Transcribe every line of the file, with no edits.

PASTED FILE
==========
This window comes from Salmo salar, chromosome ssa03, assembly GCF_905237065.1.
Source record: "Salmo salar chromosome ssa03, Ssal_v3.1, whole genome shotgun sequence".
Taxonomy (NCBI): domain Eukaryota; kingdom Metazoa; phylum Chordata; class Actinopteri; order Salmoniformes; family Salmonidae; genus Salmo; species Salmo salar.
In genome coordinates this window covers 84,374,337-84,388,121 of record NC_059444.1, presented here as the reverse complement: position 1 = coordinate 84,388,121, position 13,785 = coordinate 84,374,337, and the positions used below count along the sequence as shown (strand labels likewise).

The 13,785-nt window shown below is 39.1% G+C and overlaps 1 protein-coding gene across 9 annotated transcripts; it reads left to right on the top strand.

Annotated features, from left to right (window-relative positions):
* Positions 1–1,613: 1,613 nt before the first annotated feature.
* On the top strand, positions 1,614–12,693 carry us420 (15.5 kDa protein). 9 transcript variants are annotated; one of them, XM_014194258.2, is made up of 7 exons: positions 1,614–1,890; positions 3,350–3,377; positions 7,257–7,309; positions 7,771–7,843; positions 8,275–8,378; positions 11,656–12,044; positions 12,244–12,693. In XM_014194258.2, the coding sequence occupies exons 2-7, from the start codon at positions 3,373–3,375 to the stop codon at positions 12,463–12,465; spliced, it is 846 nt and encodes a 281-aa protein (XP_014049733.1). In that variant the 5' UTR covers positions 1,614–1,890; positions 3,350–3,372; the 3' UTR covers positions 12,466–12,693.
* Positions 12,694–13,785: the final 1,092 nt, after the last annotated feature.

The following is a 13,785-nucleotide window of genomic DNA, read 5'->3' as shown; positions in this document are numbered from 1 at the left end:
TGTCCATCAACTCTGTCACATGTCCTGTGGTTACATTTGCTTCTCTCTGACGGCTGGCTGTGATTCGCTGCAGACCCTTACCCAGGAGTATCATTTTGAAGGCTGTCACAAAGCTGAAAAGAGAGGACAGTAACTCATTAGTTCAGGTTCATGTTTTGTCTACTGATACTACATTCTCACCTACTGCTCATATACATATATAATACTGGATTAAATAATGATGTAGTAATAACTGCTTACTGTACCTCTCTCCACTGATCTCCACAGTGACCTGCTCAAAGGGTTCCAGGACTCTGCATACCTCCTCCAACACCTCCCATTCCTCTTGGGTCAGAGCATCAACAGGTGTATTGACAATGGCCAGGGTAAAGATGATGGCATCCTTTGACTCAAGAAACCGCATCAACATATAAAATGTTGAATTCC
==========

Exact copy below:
This window comes from Salmo salar, chromosome ssa03, assembly GCF_905237065.1.
Source record: "Salmo salar chromosome ssa03, Ssal_v3.1, whole genome shotgun sequence".
Taxonomy (NCBI): domain Eukaryota; kingdom Metazoa; phylum Chordata; class Actinopteri; order Salmoniformes; family Salmonidae; genus Salmo; species Salmo salar.
In genome coordinates this window covers 84,374,337-84,388,121 of record NC_059444.1, presented here as the reverse complement: position 1 = coordinate 84,388,121, position 13,785 = coordinate 84,374,337, and the positions used below count along the sequence as shown (strand labels likewise).

The 13,785-nt window shown below is 39.1% G+C and overlaps 1 protein-coding gene across 9 annotated transcripts; it reads left to right on the top strand.

Annotated features, from left to right (window-relative positions):
* Positions 1–1,613: 1,613 nt before the first annotated feature.
* On the top strand, positions 1,614–12,693 carry us420 (15.5 kDa protein). 9 transcript variants are annotated; one of them, XM_014194258.2, is made up of 7 exons: positions 1,614–1,890; positions 3,350–3,377; positions 7,257–7,309; positions 7,771–7,843; positions 8,275–8,378; positions 11,656–12,044; positions 12,244–12,693. In XM_014194258.2, the coding sequence occupies exons 2-7, from the start codon at positions 3,373–3,375 to the stop codon at positions 12,463–12,465; spliced, it is 846 nt and encodes a 281-aa protein (XP_014049733.1). In that variant the 5' UTR covers positions 1,614–1,890; positions 3,350–3,372; the 3' UTR covers positions 12,466–12,693.
* Positions 12,694–13,785: the final 1,092 nt, after the last annotated feature.

The following is a 13,785-nucleotide window of genomic DNA, read 5'->3' as shown; positions in this document are numbered from 1 at the left end:
TGTCCATCAACTCTGTCACATGTCCTGTGGTTACATTTGCTTCTCTCTGACGGCTGGCTGTGATTCGCTGCAGACCCTTACCCAGGAGTATCATTTTGAAGGCTGTCACAAAGCTGAAAAGAGAGGACAGTAACTCATTAGTTCAGGTTCATGTTTTGTCTACTGATACTACATTCTCACCTACTGCTCATATACATATATAATACTGGATTAAATAATGATGTAGTAATAACTGCTTACTGTACCTCTCTCCACTGATCTCCACAGTGACCTGCTCAAAGGGTTCCAGGACTCTGCATACCTCCTCCAACACCTCCCATTCCTCTTGGGTCAGAGCATCAACAGGTGTATTGACAATGGCCAGGGTAAAGATGATGGCATCCTTTGACTCAAGAAACCGCATCAACATATAAAATGTTGAATTCC